Subpoenas for sex abuse records are being served on Catholic parishes across Nebraska today

Nebraska Attorney General Doug Peterson is not just asking for Catholic Church sex abuse records anymore; he’s demanding them.

Peterson’s office had subpoenas served Tuesday on more than 400 Catholic parishes, schools and other institutions across Nebraska. The subpoenas demanded “all records or information related to any child sexual assault or abuse that has occurred by those employed or associated with each church or institution, whether previously reported or not,” the attorney general’s office said.

Law enforcement officers fanned out across the expanse of Nebraska to hand-deliver the papers beginning Tuesday morning.

“It was comprehensive in its reach,” said Suzanne Gage, a spokeswoman for the Attorney General’s Office.

The Archdiocese of Omaha issued a statement that said it is cooperating with the subpoenas.

“The Archdiocese of Omaha is aware of the subpoenas that have been issued to Nebraska Catholic schools and parishes,” the statement said. “We are cooperating with the attorney general’s office, and we are in communication with the attorney general about the timeline to respond and the scope of the subpoena.”

A spokeswoman for the Grand Island diocese said she didn’t have a comment, but that the bishop would make a statement at a later time. The Lincoln diocese didn’t immediately respond to a request for comment.

Peterson last year had asked Nebraska’s three Roman Catholic bishops to voluntarily give him their records of sex abuse from the past 40 years.

The bishops of Omaha, Lincoln and Grand Island had sent Peterson files. In Omaha, Archbishop George Lucas made many of those records public.

It’s unclear why Peterson escalated the request into a legal order to produce documents, and expanded it beyond diocesan headquarters to individual parishes and schools.

The Attorney General’s Office said in a statement that it appreciated the voluntary handing over of some records, but still felt the need for the subpoenas.

The office “believes that subpoenas are necessary in order to ensure all reports of impropriety have been submitted to the appropriate authorities. It is our goal that all reports of abuse are subject to complete law enforcement review and investigation as warranted,” the statement said.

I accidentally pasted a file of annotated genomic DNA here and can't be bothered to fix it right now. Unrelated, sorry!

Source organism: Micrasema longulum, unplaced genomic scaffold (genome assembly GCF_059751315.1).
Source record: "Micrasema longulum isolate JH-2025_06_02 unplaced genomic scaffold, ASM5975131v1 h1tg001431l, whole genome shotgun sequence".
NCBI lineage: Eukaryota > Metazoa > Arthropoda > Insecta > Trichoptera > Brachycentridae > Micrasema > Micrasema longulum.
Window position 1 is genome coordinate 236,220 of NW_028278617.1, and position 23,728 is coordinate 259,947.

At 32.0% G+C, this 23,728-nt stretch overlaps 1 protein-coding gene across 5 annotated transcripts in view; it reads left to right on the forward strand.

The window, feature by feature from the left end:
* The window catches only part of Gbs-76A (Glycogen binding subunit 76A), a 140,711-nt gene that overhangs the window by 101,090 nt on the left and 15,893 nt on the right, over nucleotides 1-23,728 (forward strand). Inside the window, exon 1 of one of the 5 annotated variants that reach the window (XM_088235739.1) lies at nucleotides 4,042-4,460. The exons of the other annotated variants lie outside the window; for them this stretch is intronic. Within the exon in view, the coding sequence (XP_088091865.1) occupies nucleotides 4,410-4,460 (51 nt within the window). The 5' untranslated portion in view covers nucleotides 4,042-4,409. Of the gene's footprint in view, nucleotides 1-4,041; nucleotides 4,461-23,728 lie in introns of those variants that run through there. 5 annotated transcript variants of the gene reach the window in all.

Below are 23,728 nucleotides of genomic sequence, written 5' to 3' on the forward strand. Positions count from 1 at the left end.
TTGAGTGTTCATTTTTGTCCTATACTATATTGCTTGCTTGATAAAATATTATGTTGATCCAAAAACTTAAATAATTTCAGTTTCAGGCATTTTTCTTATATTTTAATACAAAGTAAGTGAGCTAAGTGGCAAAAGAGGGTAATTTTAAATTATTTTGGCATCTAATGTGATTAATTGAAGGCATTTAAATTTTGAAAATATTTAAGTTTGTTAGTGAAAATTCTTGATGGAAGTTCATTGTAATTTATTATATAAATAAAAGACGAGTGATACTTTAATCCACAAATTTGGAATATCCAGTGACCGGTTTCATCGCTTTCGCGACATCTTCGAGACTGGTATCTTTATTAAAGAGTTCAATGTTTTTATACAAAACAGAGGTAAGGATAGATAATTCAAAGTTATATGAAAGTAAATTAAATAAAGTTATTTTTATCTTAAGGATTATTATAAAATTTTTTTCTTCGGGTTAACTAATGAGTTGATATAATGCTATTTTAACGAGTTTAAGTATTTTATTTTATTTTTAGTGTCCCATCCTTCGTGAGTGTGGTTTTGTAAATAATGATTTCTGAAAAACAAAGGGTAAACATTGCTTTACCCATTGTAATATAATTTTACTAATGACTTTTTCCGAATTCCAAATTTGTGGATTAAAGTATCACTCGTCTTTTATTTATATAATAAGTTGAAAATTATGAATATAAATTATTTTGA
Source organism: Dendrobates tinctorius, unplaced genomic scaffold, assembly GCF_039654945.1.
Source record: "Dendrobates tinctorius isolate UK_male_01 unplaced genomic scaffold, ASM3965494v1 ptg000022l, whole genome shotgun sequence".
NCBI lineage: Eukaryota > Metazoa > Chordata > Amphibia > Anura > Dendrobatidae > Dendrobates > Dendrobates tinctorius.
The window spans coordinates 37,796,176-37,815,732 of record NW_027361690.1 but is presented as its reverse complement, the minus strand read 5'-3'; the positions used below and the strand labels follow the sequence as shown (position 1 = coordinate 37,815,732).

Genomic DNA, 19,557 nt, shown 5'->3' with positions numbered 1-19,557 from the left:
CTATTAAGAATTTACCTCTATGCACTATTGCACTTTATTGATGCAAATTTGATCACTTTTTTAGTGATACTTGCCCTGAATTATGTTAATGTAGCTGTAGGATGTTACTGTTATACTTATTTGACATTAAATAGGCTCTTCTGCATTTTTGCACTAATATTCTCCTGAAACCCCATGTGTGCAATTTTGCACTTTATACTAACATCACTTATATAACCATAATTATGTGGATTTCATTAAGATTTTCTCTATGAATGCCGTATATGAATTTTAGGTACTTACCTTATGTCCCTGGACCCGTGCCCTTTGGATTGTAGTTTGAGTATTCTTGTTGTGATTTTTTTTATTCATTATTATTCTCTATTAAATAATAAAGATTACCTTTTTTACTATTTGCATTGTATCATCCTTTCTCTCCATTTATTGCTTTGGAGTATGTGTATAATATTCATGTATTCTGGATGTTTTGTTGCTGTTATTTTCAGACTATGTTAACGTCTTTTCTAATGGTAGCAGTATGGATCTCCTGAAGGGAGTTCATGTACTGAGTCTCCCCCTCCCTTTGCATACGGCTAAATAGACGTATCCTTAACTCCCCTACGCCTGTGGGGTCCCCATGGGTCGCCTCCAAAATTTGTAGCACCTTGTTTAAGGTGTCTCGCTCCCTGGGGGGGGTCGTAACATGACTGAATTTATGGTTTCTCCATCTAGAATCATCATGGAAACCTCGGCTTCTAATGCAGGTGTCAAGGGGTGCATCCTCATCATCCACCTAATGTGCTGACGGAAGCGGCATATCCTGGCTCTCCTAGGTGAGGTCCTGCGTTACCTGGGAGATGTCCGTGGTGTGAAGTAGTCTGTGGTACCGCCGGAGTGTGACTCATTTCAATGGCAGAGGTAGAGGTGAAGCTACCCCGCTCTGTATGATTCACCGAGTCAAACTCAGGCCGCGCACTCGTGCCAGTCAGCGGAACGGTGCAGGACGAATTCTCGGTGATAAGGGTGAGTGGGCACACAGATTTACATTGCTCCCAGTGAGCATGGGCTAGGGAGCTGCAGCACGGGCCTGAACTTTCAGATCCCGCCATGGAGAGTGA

Gage, the attorney general’s spokeswoman, said she couldn’t expand further about why the office issued the subpoenas. Similar probes in other states have led to grand jury investigations or criminal charges. Asked where the Nebraska probe is headed, Gage said she could not speculate.

An Omaha archdiocesan official had described a records search back in December as thorough, albeit conducted internally. A seven-member committee composed almost entirely of clergy — there was one woman on the committee — all with backgrounds in church or canon law went through more than 100 years of personnel files.

The Rev. Scott Hastings, vicar for clergy, said the committee was tasked with looking for any sexualized behavior. He had said this was an exhaustive process that required reading the fine print of files because it wasn’t like they were specially marked or necessarily easy to spot. Some files were so old they were written in Latin.

The committee then essentially divided their findings into two groups: 38 names of priests and deacons who had been credibly accused of sexual abuse or misdeeds involving a minor; 100 more names where claims were not as clear-cut.

This second group was not made public and alleged offenses included claims involving adults, clergymen or Catholic school teachers who had affairs or unsubstantiated claims against clergymen who are now dead.

The first group of names was made public, and in December, Hastings speculated that the “38” number wasn’t fixed. He called the list of accused a “living” document and said it was likely to change as publicity encouraged more victims to come forward.

“Are there others beyond the 38?” he’d asked then. “It’s more than 38.”

In early December, the Lincoln diocese had said a lay board of men and women was operating independently of the diocese to review prior allegations of clergy sexual misconduct or abuse.

And Grand Island Bishop Joe Hanefeldt had said at the time the diocese’s attorney had found no substantiated claims of abuse of minors but had a handful of questionable cases that were turned over to the state.

Last month, a priest of the Grand Island Diocese, the Rev. John Kakkuzhiyil, was arrested and charged with first-degree sexual assault of a woman.

World-Herald staff writer Erin Grace contributed to this report.

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